Przybilla considers leaving team, gives no definite answer

by Mark Heller

While there’s no official word, Minnesota men’s basketball player Joel Przybilla is leaning toward entering the NBA draft and forgoing his final two years at the University.
Przybilla was suspended by Gophers coach Dan Monson on Tuesday for failure to meet the team’s academic standards.
Monson checked on Przybilla’s academic progress Wednesday and Thursday and said although the sophomore has not announced that he will leave the University, Przybilla has not gone to classes the past two days.
“Nobody takes their seven-foot player and throws him away,” Monson said. “There’s been no sign (of him improving) academically since Tuesday.”
The lack of academic improvement means it’s likely the sophomore center is through with school and headed to June’s NBA draft.
If Przybilla does enter the draft, most draft experts have Przybilla as a top-13 pick.
Despite leading the team in scoring (14.2), rebounding (8.4) and blocked shots (3.9), not everyone is sold on the seven-footer in the pros.
“I’ve never seen and I don’t know anything about him,” said Marty Blake, director of NBA scouting. “If he wants to come out, that’s his privilege. That doesn’t mean he’s going to be drafted. I don’t discuss underclassmen; I try to keep them in school.
“There’s a difference of day and night between pro ball and college ball.”
Timberwolves head coach Flip Saunders spoke with the media after Thursday’s practice at the Target Center. While he didn’t speak about Przybilla specifically, he indicated that college players need four years of college basketball.
“A lot of times, this is not a game, it’s a job,” Saunders said. “When you step on the floor, they don’t check your ID and give you a break if you’re younger than the guy you’re playing against. Usually it’s the other way around. If you’re younger, they’re going to take advantage of you more.”
Bobby Jackson, a former Gopher and current backup point guard for the Wolves, added that it might take players like Przybilla coming to the NBA and failing before young players stop leaving school early.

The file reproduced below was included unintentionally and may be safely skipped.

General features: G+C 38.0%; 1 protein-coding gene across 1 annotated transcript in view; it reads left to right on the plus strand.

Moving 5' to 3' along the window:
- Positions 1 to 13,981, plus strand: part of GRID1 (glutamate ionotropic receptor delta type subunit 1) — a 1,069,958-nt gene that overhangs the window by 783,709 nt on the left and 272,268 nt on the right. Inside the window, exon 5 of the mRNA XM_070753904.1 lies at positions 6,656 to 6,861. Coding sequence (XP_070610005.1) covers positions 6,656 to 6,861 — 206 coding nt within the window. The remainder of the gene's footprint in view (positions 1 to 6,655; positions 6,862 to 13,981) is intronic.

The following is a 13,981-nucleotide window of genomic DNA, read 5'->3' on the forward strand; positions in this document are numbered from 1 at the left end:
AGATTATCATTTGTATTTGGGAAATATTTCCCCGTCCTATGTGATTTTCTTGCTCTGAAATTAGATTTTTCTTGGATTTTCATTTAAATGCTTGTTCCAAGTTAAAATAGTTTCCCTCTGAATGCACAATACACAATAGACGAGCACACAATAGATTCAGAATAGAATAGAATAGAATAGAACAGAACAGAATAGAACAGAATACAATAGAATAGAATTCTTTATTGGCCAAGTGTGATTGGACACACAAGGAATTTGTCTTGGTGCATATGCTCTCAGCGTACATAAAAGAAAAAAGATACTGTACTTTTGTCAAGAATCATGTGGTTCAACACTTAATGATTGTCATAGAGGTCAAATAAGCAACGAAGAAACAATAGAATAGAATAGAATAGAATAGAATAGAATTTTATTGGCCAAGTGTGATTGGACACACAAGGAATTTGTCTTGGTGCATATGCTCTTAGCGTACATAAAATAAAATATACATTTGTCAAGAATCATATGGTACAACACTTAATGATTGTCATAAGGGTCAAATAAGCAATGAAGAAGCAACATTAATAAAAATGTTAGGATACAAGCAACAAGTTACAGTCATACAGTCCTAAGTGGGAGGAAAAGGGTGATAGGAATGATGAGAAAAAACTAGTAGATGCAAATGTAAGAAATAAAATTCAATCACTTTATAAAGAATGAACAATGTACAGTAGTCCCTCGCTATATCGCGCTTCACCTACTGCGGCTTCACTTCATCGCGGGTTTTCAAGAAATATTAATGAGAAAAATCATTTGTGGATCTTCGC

“All in all, when some guys come out and start failing, they’re going to say, ‘Maybe I should have stayed in school and given myself a chance to fully develop.’ It just takes a long time for players to physically and mentally mature.”
Saunders also discussed the mental and emotional struggle 19- and 20-year-olds have entering the NBA.
“This is a man’s league. Now you’re dealing with 32-, 33-, 34-year-old men off the floor,” he said, “and you don’t have a lot of things in common. It can be a very difficult adjustment, especially if you go to a team where there’s not a lot of young players.”
Przybilla was suspended by Monson indefinitely Tuesday for failing to meet team requirements in several academic areas. Przybilla also took some time off in November for personal reasons.
Some have called Monson’s punishment of Przybilla harsh, but with academic fraud hanging over the program’s head, Monson said on Wednesday that he was holding everyone accountable.
As a result of Przybilla’s November sabbatical, and the latest suspension, questions have surfaced about the relationship between Przybilla and Monson.
But Jackson is also not sold on Przybilla being successful in the pros just yet.
“If he thinks he’s ready, then more power to him. I’m not going to say anybody shouldn’t go, but I think he should stay and develop his overall skill. He could be a great player, but not right now. At this level he’s going to have to get stronger and learn how to score,” Jackson said.
Both Jackson and Saunders agree it would probably be best for Przybilla to return to school to improve his game.
“It’s where he’s at right now at Minnesota,” Jackson said. “That’s how you get better. There ain’t too many people that can come out and be Kevin Garnett. For (Przybilla) to be effective, he has to stay four years in college.”

Mark Heller covers men’s basketball and welcomes comments at [email protected]